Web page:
Stephen Strasburg will never forget so many things about Tony Gwynn, and one of them is the first day he set foot on the campus of San Diego State. Strasburg grew up a Padres fan in San Diego, and Gwynn “was like a god to me,” he said. His freshman year, before he had thrown a single pitch, Gwynn approached him. “I’m going in the Hall of Fame this year,” Gwynn told Strasburg. “But I’m just your coach.”
Tuesday afternoon in front of his locker in the Nationals clubhouse, Strasburg both held back tears and smiled as he told the story. Monday morning, Gwynn died at 54 after a years-long bout with cancer in his cheek and salivary gland. Strasburg learned the news when he woke up Monday. It crushed him.
“This is a guy who put other people before himself,” Strasburg said. “There’s so many things I’m never going to forget. He’s impacted so many players over the years. I’m so blessed to be one of them.”
Gwynn had a huge impact on Strasburg’s career. When he arrived at SDSU to play for Gwynn, Strasburg was an undrafted, overlooked high school pitcher who struggled to keep his composure. After two seasons, he was viewed as a can’t-miss prospect, the obvious No. 1 choice in the MLB draft.
But Gwynn’s impact went beyond baseball. “It started with just how to be a man, how to handle the ups and downs,” Strasburg said. “Not everything goes your way in life, and certainly not in this game. I think that’s one of the things from a personal perspective, I struggled with that. He really helped me understand that it’s not necessarily the results. It’s the work you put in every single day. That’s what matters at the end of the day.”
The relationship between Strasburg and Gwynn lasted after his college career closed. Gwynn traveled to Washington for Strasburg’s debut and watched the 14-strikeout masterpiece in a suite with Strasburg’s family.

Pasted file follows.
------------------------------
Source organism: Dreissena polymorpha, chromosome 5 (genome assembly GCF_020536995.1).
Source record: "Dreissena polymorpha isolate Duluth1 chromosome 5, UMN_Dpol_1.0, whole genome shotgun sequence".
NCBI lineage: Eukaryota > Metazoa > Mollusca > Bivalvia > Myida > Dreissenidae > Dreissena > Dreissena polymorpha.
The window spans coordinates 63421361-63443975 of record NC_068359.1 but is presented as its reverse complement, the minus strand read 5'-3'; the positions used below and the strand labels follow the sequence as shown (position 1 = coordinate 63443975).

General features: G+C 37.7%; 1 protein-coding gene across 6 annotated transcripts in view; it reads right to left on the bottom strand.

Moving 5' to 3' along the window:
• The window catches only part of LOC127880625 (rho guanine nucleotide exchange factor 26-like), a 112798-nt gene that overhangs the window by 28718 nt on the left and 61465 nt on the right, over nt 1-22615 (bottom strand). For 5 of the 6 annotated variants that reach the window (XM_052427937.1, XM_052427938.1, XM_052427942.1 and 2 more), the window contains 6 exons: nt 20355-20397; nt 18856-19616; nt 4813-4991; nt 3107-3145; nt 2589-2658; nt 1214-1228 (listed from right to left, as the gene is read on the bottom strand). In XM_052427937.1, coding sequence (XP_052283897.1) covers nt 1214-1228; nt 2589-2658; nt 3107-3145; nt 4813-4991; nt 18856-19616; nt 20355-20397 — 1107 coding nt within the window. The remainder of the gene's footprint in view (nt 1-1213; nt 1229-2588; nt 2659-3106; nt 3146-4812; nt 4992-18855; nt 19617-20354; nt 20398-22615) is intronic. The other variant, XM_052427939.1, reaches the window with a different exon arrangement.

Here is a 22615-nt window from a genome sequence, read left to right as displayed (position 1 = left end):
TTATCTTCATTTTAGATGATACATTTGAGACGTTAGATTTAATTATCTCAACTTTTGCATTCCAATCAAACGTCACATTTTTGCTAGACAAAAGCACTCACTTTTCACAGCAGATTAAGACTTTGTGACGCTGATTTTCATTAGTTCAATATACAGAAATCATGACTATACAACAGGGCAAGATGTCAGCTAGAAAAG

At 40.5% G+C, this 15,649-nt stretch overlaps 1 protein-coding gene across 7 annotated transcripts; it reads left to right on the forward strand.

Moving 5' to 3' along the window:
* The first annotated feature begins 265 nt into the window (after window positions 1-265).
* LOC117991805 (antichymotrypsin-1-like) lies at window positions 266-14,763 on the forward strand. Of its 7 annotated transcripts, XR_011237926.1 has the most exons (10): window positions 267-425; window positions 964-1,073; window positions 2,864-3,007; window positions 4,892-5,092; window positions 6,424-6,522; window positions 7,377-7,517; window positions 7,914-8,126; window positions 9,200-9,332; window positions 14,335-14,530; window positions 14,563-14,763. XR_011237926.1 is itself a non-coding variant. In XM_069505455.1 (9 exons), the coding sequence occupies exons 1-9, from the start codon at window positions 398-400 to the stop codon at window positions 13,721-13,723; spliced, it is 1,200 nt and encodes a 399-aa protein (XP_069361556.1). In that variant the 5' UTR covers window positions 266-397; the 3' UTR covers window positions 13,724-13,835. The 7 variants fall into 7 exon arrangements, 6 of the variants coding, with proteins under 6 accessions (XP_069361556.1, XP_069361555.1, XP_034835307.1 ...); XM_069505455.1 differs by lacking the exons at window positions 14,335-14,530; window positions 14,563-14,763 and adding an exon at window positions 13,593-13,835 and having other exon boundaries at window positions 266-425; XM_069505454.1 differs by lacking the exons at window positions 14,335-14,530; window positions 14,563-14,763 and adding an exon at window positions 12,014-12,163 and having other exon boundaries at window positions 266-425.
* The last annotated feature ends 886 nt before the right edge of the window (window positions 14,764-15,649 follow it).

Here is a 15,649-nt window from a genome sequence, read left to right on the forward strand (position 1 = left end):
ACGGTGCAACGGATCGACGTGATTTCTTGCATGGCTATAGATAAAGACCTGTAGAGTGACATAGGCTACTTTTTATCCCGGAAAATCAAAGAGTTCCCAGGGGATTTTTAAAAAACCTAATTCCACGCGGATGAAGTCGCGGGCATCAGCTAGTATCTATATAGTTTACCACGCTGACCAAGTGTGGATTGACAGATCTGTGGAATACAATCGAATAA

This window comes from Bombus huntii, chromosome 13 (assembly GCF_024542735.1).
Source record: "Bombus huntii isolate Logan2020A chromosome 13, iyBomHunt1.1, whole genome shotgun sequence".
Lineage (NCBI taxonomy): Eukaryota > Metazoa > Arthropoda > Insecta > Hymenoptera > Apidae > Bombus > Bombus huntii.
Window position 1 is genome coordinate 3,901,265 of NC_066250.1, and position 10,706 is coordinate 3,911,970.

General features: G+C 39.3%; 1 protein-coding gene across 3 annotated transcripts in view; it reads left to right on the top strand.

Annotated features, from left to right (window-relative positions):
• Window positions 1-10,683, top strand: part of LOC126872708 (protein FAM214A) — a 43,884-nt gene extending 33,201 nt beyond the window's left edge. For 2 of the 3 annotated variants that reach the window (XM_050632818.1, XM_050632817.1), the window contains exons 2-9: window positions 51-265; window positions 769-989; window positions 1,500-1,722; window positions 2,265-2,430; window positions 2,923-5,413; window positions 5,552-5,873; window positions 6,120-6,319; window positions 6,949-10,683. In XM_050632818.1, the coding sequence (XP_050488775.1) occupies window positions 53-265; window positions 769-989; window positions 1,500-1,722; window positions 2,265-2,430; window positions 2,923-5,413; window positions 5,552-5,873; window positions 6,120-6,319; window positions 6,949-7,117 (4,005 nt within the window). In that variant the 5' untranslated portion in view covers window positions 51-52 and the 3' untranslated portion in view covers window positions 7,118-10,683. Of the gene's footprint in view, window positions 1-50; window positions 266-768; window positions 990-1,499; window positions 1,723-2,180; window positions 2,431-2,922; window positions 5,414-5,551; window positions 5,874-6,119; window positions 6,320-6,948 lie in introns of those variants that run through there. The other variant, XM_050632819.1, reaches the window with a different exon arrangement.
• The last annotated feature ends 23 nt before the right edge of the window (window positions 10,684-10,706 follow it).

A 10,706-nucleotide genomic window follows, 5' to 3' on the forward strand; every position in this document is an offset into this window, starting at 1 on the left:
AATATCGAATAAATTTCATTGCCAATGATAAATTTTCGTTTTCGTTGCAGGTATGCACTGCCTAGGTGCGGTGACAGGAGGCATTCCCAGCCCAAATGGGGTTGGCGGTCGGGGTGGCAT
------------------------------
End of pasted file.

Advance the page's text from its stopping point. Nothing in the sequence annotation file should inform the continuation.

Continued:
“It’s funny,” Strasburg said. “I’ve got family a couple hours down south in Virginia. I was talking to my great uncle. He’s not doing great health-wise. But we’re sitting there talking, and he’s like, ‘That was so cool sitting there watching the game, to have Tony Gwynn sitting there next to me, telling me everything about what you were doing out there.’ Coach, he became part of my family as well. He wasn’t going to miss that. It was such a special experience for my family specifically, to be there watching my debut with this legend back in San Diego.”
Not long after the 2010 season, Gwynn was diagnosed with cancer. Gwynn believed years of smokeless tobacco use gave him cancer, but doctors never confirmed that suspicion. Strasburg has tried to quit his own use of smokeless tobacco in the past. Tuesday afternoon, he requested that reporters not ask questions about smokeless tobacco.
During batting practice for pitchers, Strasburg chewed gum and blew large, pink bubbles. Over the past few years, Strasburg tried his best to keep in touch with Gwynn, who wanted to keep his battle as private as he could, to avoid making people feel sorry for him. “It became pretty tough here the last couple years with the health issues and everything,” Strasburg said. “Whenever we would come into San Diego, I’d make sure to try to stop by and say hello. I’d come by a lot in the offseason. This last offseason was probably the least I was able to see him.”
Strasburg never imagined hearing the news Monday the way he did. Tony Gwynn, after all, was like a god, someone not meant to pass away so soon. “It’s definitely a blow,” Strasburg said. .”It was tough waking up yesterday on the off day and getting the news. I’ve been saying some prayers for the Gwynn family and all the people back in San Diego who are mourning this loss as well.”